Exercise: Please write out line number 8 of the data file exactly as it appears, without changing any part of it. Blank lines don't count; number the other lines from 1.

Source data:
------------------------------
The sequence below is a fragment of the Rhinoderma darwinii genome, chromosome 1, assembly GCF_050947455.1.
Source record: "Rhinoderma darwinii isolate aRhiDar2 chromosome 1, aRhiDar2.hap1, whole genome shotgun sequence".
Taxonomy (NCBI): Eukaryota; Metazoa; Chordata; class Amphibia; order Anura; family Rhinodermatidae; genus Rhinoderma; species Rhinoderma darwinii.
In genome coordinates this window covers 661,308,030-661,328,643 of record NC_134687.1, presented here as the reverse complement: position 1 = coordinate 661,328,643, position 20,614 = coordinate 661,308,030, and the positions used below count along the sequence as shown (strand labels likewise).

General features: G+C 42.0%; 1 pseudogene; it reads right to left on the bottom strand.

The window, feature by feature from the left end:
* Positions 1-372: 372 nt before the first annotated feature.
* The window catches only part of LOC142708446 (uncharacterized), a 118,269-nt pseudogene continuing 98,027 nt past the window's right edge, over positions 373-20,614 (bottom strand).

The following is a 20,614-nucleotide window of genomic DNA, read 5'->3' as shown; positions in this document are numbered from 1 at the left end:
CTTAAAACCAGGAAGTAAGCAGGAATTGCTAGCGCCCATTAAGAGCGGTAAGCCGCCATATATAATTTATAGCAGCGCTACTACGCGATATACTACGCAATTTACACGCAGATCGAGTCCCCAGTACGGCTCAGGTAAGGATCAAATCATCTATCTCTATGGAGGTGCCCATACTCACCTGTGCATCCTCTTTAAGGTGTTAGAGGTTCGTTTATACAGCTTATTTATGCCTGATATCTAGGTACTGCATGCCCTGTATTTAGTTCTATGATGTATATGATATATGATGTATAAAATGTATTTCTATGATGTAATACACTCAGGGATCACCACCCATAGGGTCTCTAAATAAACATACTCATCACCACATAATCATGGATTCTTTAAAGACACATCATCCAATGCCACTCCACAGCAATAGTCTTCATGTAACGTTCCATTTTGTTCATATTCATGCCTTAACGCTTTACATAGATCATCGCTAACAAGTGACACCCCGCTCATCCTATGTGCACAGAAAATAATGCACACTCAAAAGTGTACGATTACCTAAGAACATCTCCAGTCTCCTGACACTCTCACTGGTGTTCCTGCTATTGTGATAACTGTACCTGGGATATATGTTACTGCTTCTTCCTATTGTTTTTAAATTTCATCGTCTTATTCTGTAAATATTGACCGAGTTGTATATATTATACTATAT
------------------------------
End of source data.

* The window catches only part of LOC142708446 (uncharacterized), a 118,269-nt pseudogene continuing 98,027 nt past the window's right edge, over positions 373-20,614 (bottom strand).